The ancient temples at Achencoil, Aryankavu and Kulathupuzha are steeped in the Ayyappa legend
Myths and legends grow deep in the forests of the Sabarimala hills and spread far and wide. But nowhere do they find stronger expression than in the three ancient Ayyappa temples on the eastern mountain tracks of Kollam district. During the Mandalam-Makaravilakku pilgrimage, the temples at Achencoil, Aryankavu and Kulathupuzha resound with the chants of “Swamiye Saranam Ayyappa.”
Hindu mythology says they are among the five Ayyappa temples consecrated by Parasurama in the Western Ghats. The temples at Sabarimala and Kanthamala are the others. It is said that through an ancient forest route, the distance between each of these temples was just 39 km (some say it is 30). But now, that route has vanished.
At Kulathupuzha, the deity is known as Balakan, at Aryankavu as Ayyan and at Achenkovil as Andavan. Nearly 25,000 pilgrims arrive at each of these temples every day during the pilgrimage, a good majority of them from Tamil Nadu. The rituals reflect a fine combination of Tamil and Malayali cultural traditions. The pilgrims pray and make offerings at these temples before proceeding to Sabarimala.
The Kulathupuzha Balakan, also known as Manikantan, is venerated as the child form of Ayyappa. The temple is situated on the banks of the Kulathupuzha, a tributary of the Kallada. The idol is not in a single stone, but of eight pieces of stone. The legend behind it is that when a Brahmin on his way back from Rameswaram went to bathe in the river, his servants made a hearth with three blocks of stone to cook food. But one stone always remained taller than the rest, whatever the adjustments made. When they attempted to drive that stone down, it broke into eight pieces and started bleeding. When the Brahmin returned, he saw Manikantan in the stone and reported it to the king of Kottarakara.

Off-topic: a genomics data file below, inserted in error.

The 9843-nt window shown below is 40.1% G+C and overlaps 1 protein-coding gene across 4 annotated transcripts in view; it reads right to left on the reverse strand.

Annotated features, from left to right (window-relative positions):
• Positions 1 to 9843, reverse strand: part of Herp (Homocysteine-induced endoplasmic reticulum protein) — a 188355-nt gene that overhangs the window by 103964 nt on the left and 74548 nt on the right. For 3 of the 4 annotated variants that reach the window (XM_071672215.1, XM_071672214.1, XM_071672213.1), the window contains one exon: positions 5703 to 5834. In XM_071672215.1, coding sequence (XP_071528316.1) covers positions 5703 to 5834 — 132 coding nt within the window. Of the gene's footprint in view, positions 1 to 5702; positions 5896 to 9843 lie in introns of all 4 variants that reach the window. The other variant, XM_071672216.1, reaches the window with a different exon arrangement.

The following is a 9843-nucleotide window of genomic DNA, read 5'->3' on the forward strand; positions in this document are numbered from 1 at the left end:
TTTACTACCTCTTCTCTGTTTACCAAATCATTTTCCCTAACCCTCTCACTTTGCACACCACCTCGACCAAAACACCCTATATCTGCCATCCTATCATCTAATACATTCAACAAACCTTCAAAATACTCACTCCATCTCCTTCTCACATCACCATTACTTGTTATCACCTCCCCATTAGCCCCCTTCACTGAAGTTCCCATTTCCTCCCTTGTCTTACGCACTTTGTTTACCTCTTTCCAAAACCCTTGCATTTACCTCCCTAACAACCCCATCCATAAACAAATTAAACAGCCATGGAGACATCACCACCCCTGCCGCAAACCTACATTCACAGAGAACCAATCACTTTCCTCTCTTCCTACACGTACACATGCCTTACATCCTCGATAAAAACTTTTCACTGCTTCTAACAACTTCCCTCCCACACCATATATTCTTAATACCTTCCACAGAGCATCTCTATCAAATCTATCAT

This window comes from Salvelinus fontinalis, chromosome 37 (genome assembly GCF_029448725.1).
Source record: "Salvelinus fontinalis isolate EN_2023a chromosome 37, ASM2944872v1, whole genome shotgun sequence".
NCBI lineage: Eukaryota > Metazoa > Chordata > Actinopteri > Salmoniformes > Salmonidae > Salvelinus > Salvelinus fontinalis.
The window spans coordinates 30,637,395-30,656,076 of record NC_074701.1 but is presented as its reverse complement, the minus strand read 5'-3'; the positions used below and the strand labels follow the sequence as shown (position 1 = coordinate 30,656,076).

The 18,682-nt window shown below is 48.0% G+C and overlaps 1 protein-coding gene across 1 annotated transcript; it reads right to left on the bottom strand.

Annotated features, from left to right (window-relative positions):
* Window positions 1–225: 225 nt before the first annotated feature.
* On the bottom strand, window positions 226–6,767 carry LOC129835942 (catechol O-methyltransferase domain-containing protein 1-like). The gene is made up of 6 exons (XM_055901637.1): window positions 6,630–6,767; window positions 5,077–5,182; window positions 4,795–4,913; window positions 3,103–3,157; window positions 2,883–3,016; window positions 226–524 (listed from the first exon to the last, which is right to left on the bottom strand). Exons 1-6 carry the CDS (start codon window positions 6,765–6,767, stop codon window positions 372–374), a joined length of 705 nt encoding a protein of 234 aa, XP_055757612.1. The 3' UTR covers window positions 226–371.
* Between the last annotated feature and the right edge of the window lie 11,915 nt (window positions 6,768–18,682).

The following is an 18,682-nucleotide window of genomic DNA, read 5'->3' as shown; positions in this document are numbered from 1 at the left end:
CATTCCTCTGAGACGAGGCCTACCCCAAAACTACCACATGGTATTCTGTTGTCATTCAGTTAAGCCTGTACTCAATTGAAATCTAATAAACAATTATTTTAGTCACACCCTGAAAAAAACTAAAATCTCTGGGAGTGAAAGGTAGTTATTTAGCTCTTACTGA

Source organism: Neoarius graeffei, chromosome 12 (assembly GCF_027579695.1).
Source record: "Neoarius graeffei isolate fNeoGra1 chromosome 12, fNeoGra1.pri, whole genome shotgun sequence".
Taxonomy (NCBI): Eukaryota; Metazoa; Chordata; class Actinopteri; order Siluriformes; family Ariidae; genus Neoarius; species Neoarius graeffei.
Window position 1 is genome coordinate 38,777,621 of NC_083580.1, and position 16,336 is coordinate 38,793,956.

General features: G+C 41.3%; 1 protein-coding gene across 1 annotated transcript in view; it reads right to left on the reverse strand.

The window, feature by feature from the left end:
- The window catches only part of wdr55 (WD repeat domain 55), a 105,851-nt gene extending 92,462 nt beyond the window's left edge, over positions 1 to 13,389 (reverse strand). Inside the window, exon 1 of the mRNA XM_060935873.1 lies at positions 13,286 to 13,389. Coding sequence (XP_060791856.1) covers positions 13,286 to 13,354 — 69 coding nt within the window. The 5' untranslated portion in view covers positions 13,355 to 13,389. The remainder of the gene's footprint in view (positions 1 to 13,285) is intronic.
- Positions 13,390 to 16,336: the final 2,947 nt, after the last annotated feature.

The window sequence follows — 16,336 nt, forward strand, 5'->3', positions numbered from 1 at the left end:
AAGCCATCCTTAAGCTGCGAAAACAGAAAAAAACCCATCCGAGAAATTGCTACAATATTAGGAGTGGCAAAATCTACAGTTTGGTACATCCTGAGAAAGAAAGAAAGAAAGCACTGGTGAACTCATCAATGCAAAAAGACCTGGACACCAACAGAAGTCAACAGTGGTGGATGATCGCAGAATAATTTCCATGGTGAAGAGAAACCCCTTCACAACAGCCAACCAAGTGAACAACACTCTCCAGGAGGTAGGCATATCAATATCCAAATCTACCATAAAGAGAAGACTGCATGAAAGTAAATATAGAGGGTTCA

The king then ordered the construction of the temple (believed to be more than 700 years old), and the idol was created using the eight stone pieces. Later, when the area came under the Kingdom of Travancore, the kings worshipped at the temple on their way to Shencottah and Ambasamudram, the north-eastern boundary of the then Travancore.
The Aryankavu Ayyan, also known as “Tiruaryan,” is venerated as the adolescent form of Ayyappa. The temple is situated on the banks of the Rajakoop stream, another tributary of the Kallada. The majority of the pilgrims are from Tamil Nadu, most of them from the Saurashtra Brahmin community.
This is the only Sastha temple where a ritualistic ceremony known as “Thiru- kalyanam” for the wedding of Ayyappa takes place during the Sabarimala pilgrimage. A ritual depicting the betrothal, or “Pandiyan Mudippu” ceremony, is held. By tradition, the wedding ceremony gets aborted.Differing rituals
The temple has an exclusive Kalyana Mandapam for the ceremony and its walls are decorated with erotic sculptures on the model of those in the Khajuraho temple. The rituals inside the temple follow Kerala tradition and those outside follow Tamil Nadu customs. Here, most devotees venerate Ayyan as the son of the Pandiya King of Madurai.
The Achencoil Andavan, or “Arasan,” is venerated as a family man and is depicted with his wives, Purna and Pushkala. The temple is situated on the banks of the Achencoil. Devotees see the temple as a refuge to cure poisoning from snakebites. The left hand of the idol of Ayyappa at this temple holds sandalwood paste and holy water (Tirtham). Devotees consider a combination of the two to have medicinal properties to cure the poisoning. The festivals and rituals held here have strong Tamil roots.